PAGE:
I’d be remiss and would forever regret not having paid tribute to Adam Yauch (MCA) of the Beastie Boys, who passed one week ago today after a three year battle with cancer. Anyone that has had a conversation with me longer than 30 minutes knows how much of a Beastie Boy fanatic I am. That being said, this is probably my seventh attempt at writing something down, and my 6,578th attempt of writing it in my head.
I can’t begin to explain how much his death (but how much more his life – but I’ll get to this later) has impacted me. I’ve never felt such a loss from someone I had never met. But I guess it makes sense because the Beastie Boys have been such a huge part of my life for well… the majority of it.
All my previous attempts to write something down ended up ridiculously lengthy and relevant only to me. Then I did another one where I listed all the albums and wrote a little bit about how each album impacted me and at what point I was in my life when it was released. But (fortunately) they have so many albums (and I have nearly all of them, including imports), I was basically describing every other year of my life lol.
But there were two things from all those drafts that were consistent. First, I’ve never seen a band that puts on a better show than the Beastie Boys. Granted, I’m borderline obsessed with them, but with a music library that spans over 25 years of hip hop, no two Beastie Boys concerts were the same. And the thing I loved the most about going to their shows (and I’ve seen them live over a dozen times) is that they constantly remixed their songs so you’d hear different versions of the same tune. They’d throw in a little reggaeton to Brass Monkey, some Jackson Five sampling into Shake Your Rump or add a little Wu-Tang into Intergalactic. You had no idea what you were going to hear and how you were going to experience it fresh all over again, which made going to their shows all the more worthwhile. I travelled all the way to San Francisco one time to see them live. Totally worth it. My brother, a buddy and I were SOAKED with sweat afterwards and I lost my voice for a couple days… which was always the case.
The second thing, and I think this is more important, was that they made me into a socially conscious human being. I was a casual Beastie Boy fan until high school, when they released “Ill Communication” and my fandom went to a whole other level. A whole new solar system, at that. Ill Communication was the album that would help mold me into a socially conscious person. They always did shit on their terms. From getting rid of Russell Simmons and Rick Reuben and forming their own record label Grand Royal Records to bucking the trend of rappers not playing their own instruments. Now, they were beginning to raise awareness.
I remember sitting in my bedroom listening to the entire album over and over again, reading and memorizing every lyric printed in the CD jacket. Here was a group that was changing their style, their image, their message. MCA growls in Sure Shot:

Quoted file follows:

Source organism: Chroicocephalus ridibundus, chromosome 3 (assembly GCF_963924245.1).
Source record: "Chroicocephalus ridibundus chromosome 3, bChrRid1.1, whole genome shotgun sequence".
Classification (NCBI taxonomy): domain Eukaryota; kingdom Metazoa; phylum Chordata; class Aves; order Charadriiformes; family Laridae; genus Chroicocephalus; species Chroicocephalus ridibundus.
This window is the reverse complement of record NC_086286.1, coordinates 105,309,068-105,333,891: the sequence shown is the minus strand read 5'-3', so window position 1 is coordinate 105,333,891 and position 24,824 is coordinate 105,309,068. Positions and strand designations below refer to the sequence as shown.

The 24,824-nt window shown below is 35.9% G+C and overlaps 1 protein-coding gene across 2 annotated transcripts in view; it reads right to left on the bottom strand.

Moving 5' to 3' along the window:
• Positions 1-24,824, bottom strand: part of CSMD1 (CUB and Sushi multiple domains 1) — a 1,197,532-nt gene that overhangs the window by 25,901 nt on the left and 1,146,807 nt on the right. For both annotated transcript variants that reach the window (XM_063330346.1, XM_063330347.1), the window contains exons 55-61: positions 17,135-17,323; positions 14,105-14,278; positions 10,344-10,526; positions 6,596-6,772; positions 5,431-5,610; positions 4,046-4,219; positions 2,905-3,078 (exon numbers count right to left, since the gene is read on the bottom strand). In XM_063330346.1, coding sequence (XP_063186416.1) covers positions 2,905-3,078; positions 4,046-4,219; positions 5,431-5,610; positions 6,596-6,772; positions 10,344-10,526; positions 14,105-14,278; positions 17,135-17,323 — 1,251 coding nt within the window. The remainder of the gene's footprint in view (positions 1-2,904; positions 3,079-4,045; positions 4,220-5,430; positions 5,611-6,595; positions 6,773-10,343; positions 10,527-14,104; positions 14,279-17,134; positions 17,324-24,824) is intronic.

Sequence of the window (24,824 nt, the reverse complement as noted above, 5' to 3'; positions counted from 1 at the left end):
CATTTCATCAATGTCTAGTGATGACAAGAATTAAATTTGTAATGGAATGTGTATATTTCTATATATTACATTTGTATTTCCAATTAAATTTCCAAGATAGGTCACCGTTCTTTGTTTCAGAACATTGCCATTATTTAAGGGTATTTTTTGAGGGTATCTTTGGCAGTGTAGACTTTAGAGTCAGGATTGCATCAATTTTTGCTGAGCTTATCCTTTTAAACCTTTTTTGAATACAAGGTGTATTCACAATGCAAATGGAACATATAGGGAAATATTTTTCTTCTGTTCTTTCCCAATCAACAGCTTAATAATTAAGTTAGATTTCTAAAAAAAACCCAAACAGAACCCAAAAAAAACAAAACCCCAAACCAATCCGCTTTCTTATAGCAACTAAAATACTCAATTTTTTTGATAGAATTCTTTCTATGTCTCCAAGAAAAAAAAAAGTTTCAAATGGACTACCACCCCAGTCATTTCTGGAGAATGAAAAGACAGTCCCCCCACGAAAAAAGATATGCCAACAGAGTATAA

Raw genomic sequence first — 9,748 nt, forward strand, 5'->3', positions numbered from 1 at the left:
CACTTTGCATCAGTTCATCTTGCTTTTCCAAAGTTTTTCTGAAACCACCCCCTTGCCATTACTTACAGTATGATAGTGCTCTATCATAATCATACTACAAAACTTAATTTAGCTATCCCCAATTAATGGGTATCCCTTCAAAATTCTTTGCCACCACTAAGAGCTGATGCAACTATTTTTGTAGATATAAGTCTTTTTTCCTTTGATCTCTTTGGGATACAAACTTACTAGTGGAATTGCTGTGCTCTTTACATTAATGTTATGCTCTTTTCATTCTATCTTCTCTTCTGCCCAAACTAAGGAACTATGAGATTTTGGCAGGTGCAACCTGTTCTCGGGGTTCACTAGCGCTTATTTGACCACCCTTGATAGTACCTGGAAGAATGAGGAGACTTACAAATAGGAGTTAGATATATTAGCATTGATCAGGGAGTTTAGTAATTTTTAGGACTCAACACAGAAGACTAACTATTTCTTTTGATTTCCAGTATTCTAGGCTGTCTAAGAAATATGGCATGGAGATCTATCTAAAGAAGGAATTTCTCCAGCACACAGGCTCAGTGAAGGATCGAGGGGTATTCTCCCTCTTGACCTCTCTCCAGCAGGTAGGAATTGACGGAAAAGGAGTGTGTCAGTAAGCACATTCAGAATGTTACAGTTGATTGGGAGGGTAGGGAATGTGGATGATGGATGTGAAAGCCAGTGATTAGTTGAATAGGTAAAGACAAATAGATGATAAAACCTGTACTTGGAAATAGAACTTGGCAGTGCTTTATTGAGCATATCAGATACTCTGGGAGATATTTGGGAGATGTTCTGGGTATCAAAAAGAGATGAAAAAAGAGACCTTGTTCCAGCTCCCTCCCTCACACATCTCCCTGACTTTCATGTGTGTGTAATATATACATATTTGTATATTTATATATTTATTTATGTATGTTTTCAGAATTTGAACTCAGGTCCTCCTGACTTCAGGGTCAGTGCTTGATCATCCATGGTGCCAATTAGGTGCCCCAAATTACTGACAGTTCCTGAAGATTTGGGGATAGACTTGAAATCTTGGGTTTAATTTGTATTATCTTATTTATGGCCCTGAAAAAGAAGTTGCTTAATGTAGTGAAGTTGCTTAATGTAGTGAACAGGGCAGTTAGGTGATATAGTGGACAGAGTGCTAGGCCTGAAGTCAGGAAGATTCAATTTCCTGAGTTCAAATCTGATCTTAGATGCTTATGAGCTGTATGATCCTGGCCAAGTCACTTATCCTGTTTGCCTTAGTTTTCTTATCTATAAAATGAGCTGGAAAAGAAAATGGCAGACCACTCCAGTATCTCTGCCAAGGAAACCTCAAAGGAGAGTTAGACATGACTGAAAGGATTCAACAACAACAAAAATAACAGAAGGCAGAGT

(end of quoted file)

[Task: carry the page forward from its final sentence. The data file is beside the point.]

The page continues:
I wanna say a little something that’s long overdue
The disrespect to women has got to be through
To all the mothers and the sisters and the wives and friends
I wanna offer my love and respect to the end.
While every other rap group at that time was going on about guns, forties, drugs and ho’s this and ho’s that, these guys were trying to change that tune. They were trying to change their own tune (just read the lyrics to “Girls” from Licensed to Ill).
They (especially MCA) were also beginning to raise awareness of the Chinese government’s oppression of the Tibetan people. MCA had gone through his own spiritual awakening, converting to Buddhism from Judaism around this time. They started putting on annual festivals where proceeds went directly to the Free Tibet movement. From that point on, they no longer were the brash obnoxious teenagers wanting to fight for their right to party or rapping about egging people on the trains (Eggman – to this day, one of my favorite songs). They were a group fighting for the rights of others to live peacefully and normally. And they were doing this through their music, their fund raising, raising awareness, and through politics. I was compelled as a teenager to research this Free Tibet movement and educated myself on the entire situation, awakening a passion for social justice that I had never felt before. This cause of theirs truly inspired and moved me. They were the ones that made me aware of a greater cause than what was right in front of me. Through their music, I learned about humanity, charity and service. And that awareness has stuck with me today.
So yeah. When I heard Adam Yauch had passed this time last week… a part of my childhood and a part of my present died with him. But I am so grateful to have experienced the electricity of the shows and am so thankful that my favorite band of all time was around for as long as they were. They were to me, pretty much what the Rolling Stones were for many… a group that just kept on rockin’ no matter how many gray hairs and wrinkles.
I’ve mentioned this before that I think one of the most important things about life is to leave this world a better place than how you found it. To say Adam Yauch accomplished that is a tremendous understatement.
And now, unfortunately, it’s time to pass the mic.
“Be true to yourself and you will never fall.” ~ Beastie Boys